His comments on Friday came a day after French President Emmanuel Macron hosted a delegation of Kurdish fighters in Paris and offered to mediate between the Syrian Democratic Forces (SDF) – an umbrella group of fighters dominated by the Kurdish People’s Protection Units (YPG) – and the Turkish government.
“Who are you to mediate between Turkey and a terror group?” Erdogan said at a meeting of the ruling Justice and Development (AK) Party in the capital, Ankara.
“Those who host at the highest level the members of a terrorist organisation, which has been freely carrying out its activities in their countries, should be aware that this is nothing but an expression of hostility against Turkey,” he said.
Turkey considers the Kurdish Democratic Union Party (PYD), active in Syria, and its armed wing the YPG to be “terrorist groups” with ties to the banned Kurdistan Workers’ Party (PKK), which has waged a bloody armed rebellion for decades.
France does not have the right to complain about the actions of any armed group on its soil after meeting with the representatives of the PYD and the YPG, the Turkish leader said.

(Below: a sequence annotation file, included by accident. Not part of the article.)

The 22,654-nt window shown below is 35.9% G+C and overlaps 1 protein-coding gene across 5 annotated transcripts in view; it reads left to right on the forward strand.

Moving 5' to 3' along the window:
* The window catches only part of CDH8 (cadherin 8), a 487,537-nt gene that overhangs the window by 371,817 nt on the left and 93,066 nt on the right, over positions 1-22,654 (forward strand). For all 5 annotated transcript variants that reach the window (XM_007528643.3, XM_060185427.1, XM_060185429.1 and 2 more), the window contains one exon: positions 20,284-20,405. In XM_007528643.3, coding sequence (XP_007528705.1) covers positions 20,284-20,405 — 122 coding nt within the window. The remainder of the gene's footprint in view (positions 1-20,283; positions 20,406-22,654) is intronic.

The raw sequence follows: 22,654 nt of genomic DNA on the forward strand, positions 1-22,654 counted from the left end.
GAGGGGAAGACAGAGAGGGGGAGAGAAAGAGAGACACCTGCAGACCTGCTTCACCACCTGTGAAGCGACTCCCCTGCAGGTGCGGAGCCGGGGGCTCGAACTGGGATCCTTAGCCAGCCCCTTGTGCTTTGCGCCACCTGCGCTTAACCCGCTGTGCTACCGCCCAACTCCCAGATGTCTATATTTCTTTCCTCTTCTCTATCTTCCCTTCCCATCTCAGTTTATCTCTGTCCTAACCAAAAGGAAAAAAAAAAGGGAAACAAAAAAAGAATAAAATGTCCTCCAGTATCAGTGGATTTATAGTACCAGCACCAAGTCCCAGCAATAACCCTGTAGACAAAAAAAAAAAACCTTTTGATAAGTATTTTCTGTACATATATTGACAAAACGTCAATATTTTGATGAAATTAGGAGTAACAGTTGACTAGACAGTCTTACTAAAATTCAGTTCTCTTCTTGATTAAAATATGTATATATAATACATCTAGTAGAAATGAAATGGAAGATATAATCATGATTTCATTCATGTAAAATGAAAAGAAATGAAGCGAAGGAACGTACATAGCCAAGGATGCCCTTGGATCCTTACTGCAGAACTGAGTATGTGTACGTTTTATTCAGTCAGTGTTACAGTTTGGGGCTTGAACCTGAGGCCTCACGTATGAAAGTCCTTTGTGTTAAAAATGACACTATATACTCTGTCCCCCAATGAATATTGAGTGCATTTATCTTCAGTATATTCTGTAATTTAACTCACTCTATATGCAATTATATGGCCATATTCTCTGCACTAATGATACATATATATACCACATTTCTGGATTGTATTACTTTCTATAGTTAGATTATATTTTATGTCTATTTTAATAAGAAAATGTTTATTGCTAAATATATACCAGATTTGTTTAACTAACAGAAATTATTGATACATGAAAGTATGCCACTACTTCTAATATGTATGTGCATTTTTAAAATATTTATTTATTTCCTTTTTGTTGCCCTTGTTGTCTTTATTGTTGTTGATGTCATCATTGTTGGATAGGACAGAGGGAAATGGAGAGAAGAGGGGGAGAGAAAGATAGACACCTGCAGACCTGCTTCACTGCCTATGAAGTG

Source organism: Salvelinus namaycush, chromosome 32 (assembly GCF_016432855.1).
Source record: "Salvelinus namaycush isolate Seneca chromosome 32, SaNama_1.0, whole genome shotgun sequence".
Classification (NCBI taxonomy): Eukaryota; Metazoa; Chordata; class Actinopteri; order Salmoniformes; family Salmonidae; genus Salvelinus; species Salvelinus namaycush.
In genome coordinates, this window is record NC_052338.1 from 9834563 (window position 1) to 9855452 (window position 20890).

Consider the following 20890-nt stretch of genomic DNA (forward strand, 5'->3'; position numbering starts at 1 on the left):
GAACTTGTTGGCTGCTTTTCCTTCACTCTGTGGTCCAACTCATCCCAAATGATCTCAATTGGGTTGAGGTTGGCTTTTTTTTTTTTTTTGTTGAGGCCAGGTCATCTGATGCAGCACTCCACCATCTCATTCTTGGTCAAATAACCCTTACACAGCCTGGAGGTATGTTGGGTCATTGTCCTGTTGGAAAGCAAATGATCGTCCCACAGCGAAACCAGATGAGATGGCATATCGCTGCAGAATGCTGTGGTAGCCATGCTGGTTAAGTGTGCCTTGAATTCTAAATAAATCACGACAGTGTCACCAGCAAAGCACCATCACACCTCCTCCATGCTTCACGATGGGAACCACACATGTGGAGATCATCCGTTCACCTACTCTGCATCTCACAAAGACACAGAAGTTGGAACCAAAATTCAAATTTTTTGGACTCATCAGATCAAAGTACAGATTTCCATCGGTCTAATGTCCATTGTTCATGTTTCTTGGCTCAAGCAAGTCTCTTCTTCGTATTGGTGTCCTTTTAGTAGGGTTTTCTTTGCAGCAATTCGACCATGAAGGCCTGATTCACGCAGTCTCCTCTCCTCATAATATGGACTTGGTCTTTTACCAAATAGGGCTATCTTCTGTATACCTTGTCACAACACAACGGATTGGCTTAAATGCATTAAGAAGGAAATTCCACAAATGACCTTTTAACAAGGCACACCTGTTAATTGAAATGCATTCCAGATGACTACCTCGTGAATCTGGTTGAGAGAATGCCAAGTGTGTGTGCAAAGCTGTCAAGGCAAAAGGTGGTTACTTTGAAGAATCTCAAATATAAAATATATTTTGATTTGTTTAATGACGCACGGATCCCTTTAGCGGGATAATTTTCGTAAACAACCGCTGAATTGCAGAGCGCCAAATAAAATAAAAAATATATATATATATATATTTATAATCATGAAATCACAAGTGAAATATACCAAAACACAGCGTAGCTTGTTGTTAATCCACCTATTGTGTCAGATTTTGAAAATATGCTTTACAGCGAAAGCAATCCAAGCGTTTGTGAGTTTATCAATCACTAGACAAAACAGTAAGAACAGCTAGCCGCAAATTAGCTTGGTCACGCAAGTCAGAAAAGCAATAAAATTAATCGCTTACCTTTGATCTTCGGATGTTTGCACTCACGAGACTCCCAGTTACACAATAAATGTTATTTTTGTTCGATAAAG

“Those who get into bed with terrorists and even welcome them at their palaces will sooner or later see the mistake they have made.
“We hope they will not dare to seek our help when France is filled with terrorists fleeing from Syria and Iraq after being encouraged by French policies,” Erdogan added.
The YPG has been Washington’s main ally against the Islamic State of Iraq and the Levant (ISIL, also known as ISIS) group in Syria, in a partnership that has infuriated Turkey.
Al Jazeera’s Sinem Koseoglu, reporting from Istanbul, said Ankara “does not see everything eye-to-eye with international coalition members” when it comes to the fight against ISIL in Syria.
“Especially cooperating with SDF, that is something critical, a taboo for Turkey,” she said.
Koseoglu added that Turkish officials see such mediation efforts “as an attempt to legitimise the PKK and YPG under the name of SDF in terms of fighting against ISIL”.
Erdogan’s comments on Friday came less than two weeks after Turkish forces and Free Syrian Army rebels drove YPG fighters from Afrin city in northern Syria.
Also at the AK Party meeting, Erdogan said Turkey had begun preparations to clear parts of northern Syria from “militants”, adding it could also make incursions into northwestern Iraq.
He said Ankara would expand its military operations to Ayn al-Arab, Tal Abyad, Rasulayn and Hasakah, a stretch of northern Syria under Kurdish control, which has been described as a “terror corridor”.
Erdogan added that Turkish forces could even enter Iraq’s Sinjar province “all of a sudden” and “deal with the terrorists there.”